Like the best horror and opera, “They Shoot Horses, Don't They?” is always stylish and always grim.
In the pantheon of essential movies you only need to see once because their impact is so specific and traumatizing, “They Shoot Horses, Don't They?” is my ultimate recommendation. It's a movie that promises cynicism from the get-go, accumulates snideness and rancor with each step of its harrowing Depression-era dance marathon, and — without ever straying from its blatant nihilism — offers up something beautiful: a story as carnivalesque as a Hitchcock thriller but as prescient as “Network.”
I refuse to tell you much more about it. I guarantee you will not regret watching it, and I promise you will wonder why its message, power, and performances aren't more vaunted. If you're not gasping at Susannah York's Oscar-nominated unraveling, you're shrieking at Gig Young's Oscar-winning lunacy. If Michael Sarrazin's plummy-eyed innocence isn't breaking your heart, you are almost certainly pumping a fist at the dead-eyed grit of Jane Fonda in one of the coolest, harshest performances of the '60s.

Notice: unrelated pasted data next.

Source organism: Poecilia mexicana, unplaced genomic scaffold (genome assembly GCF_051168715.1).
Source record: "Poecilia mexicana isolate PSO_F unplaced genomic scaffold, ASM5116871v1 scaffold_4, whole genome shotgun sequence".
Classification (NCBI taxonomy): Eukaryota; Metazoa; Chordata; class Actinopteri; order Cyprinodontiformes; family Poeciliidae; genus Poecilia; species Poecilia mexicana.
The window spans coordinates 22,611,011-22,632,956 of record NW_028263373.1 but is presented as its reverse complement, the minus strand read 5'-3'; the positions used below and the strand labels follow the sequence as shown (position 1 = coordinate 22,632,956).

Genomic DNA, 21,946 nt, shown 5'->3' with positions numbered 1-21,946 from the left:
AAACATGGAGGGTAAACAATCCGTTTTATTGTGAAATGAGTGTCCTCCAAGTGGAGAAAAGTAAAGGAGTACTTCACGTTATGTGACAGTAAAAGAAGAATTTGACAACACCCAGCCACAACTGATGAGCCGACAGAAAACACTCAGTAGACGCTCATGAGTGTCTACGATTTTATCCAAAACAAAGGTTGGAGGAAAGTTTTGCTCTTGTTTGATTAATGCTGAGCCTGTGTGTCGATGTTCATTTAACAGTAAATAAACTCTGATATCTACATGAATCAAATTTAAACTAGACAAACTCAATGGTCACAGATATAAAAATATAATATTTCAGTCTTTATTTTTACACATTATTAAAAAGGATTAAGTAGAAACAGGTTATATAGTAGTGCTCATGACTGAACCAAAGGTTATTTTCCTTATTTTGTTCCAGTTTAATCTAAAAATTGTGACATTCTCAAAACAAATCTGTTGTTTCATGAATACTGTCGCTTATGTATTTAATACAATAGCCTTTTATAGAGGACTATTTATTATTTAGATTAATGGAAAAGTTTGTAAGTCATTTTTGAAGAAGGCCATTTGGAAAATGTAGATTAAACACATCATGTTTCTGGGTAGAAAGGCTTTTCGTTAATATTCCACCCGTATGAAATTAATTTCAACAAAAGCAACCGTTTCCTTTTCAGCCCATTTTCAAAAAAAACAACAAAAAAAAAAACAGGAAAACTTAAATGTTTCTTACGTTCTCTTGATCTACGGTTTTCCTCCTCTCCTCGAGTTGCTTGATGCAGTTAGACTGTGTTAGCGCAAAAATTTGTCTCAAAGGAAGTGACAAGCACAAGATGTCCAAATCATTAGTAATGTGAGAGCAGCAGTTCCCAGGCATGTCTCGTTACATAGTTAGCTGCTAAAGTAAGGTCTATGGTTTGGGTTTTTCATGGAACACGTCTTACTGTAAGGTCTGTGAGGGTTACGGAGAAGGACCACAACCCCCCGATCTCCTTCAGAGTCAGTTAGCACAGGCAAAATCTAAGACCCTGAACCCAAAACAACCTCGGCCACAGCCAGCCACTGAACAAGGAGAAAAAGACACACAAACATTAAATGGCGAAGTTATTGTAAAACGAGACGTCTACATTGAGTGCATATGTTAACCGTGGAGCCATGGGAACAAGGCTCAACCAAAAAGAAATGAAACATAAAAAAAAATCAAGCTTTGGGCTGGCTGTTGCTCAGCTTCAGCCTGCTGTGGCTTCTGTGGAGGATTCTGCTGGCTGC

We spend a lot of time ballyhooing the advent of actors like Marlon Brando, James Dean, and Montgomery Clift, folks whose method chops ushered in a new era of unaffected performances. But with the exception of performers like Susan Hayward and Shelley Winters, that renaissance didn't happen for actresses. The '50s and '60s served as a playground for affable types like Doris Day and Audrey Hepburn. It wasn't until the late '60s and icons like Jane Fonda, Faye Dunaway, and Ellen Burstyn emerged that we finally saw what “f*ck you”-fierce looked like in distaff dramatic performances.
Before you descend into this pit of glamorous despair, consider this dialogue exchange in the first ten minutes of the film.
“If you think about it, cattle ain't got it much worse than us,” one man in line for the dance marathon notes.
“They've got it better,” Gloria (Jane Fonda) replies. “There's always somebody feeding them.”
Enjoy. Or better yet: Don't.